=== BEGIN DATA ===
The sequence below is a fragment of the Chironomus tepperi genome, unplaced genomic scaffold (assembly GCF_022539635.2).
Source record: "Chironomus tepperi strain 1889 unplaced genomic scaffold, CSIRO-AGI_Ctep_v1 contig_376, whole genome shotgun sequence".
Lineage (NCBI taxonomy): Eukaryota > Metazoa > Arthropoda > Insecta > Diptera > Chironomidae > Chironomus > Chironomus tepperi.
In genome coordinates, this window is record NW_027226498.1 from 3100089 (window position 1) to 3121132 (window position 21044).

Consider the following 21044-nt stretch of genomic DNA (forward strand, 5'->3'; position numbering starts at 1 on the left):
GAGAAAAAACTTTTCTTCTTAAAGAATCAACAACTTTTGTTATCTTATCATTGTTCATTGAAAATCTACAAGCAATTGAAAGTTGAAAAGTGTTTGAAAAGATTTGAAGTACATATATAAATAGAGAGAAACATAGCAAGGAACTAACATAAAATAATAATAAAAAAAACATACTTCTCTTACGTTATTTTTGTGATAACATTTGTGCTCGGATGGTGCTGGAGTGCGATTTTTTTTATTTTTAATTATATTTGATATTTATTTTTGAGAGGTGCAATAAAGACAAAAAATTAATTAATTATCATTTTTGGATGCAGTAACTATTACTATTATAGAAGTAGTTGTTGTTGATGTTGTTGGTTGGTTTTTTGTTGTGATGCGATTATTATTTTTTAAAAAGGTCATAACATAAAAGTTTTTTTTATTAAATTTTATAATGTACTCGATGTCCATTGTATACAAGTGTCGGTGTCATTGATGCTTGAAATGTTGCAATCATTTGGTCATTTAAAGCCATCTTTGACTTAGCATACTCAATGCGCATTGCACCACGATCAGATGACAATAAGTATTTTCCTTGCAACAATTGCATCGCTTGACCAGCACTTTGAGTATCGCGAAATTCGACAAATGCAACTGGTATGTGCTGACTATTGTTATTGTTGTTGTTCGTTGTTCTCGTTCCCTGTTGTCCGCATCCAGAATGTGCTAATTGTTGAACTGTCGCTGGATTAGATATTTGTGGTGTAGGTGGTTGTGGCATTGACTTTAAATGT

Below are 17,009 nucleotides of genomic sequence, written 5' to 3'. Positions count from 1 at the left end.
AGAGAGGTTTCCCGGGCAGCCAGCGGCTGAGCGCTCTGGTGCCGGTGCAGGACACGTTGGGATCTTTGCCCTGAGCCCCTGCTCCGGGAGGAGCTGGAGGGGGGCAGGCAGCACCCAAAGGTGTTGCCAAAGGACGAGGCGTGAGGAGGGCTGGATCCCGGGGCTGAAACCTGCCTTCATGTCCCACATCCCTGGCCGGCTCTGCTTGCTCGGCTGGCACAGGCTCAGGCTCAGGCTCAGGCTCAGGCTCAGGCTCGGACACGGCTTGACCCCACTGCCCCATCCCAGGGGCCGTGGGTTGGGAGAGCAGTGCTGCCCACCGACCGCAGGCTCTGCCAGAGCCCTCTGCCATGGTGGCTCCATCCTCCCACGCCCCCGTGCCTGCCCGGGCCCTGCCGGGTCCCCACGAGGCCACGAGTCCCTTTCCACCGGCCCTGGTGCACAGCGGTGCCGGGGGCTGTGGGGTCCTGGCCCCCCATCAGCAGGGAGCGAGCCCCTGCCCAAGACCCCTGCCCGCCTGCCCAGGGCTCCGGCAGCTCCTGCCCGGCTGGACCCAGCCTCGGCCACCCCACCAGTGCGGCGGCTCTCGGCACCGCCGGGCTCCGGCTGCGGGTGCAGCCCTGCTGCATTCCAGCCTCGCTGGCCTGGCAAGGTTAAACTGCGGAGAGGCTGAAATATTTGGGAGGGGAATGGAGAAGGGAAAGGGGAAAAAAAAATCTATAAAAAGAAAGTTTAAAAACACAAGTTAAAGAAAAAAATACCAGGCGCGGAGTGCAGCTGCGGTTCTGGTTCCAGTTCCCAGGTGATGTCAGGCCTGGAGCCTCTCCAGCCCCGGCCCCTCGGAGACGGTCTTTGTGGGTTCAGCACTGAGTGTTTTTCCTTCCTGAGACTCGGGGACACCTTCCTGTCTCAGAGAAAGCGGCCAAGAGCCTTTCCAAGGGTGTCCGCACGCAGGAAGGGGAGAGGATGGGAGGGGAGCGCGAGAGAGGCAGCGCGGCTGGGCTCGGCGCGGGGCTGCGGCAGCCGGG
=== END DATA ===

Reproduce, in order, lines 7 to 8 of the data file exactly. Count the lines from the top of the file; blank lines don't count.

Below are 17,009 nucleotides of genomic sequence, written 5' to 3'. Positions count from 1 at the left end.
AGAGAGGTTTCCCGGGCAGCCAGCGGCTGAGCGCTCTGGTGCCGGTGCAGGACACGTTGGGATCTTTGCCCTGAGCCCCTGCTCCGGGAGGAGCTGGAGGGGGGCAGGCAGCACCCAAAGGTGTTGCCAAAGGACGAGGCGTGAGGAGGGCTGGATCCCGGGGCTGAAACCTGCCTTCATGTCCCACATCCCTGGCCGGCTCTGCTTGCTCGGCTGGCACAGGCTCAGGCTCAGGCTCAGGCTCAGGCTCAGGCTCGGACACGGCTTGACCCCACTGCCCCATCCCAGGGGCCGTGGGTTGGGAGAGCAGTGCTGCCCACCGACCGCAGGCTCTGCCAGAGCCCTCTGCCATGGTGGCTCCATCCTCCCACGCCCCCGTGCCTGCCCGGGCCCTGCCGGGTCCCCACGAGGCCACGAGTCCCTTTCCACCGGCCCTGGTGCACAGCGGTGCCGGGGGCTGTGGGGTCCTGGCCCCCCATCAGCAGGGAGCGAGCCCCTGCCCAAGACCCCTGCCCGCCTGCCCAGGGCTCCGGCAGCTCCTGCCCGGCTGGACCCAGCCTCGGCCACCCCACCAGTGCGGCGGCTCTCGGCACCGCCGGGCTCCGGCTGCGGGTGCAGCCCTGCTGCATTCCAGCCTCGCTGGCCTGGCAAGGTTAAACTGCGGAGAGGCTGAAATATTTGGGAGGGGAATGGAGAAGGGAAAGGGGAAAAAAAAATCTATAAAAAGAAAGTTTAAAAACACAAGTTAAAGAAAAAAATACCAGGCGCGGAGTGCAGCTGCGGTTCTGGTTCCAGTTCCCAGGTGATGTCAGGCCTGGAGCCTCTCCAGCCCCGGCCCCTCGGAGACGGTCTTTGTGGGTTCAGCACTGAGTGTTTTTCCTTCCTGAGACTCGGGGACACCTTCCTGTCTCAGAGAAAGCGGCCAAGAGCCTTTCCAAGGGTGTCCGCACGCAGGAAGGGGAGAGGATGGGAGGGGAGCGCGAGAGAGGCAGCGCGGCTGGGCTCGGCGCGGGGCTGCGGCAGCCGGG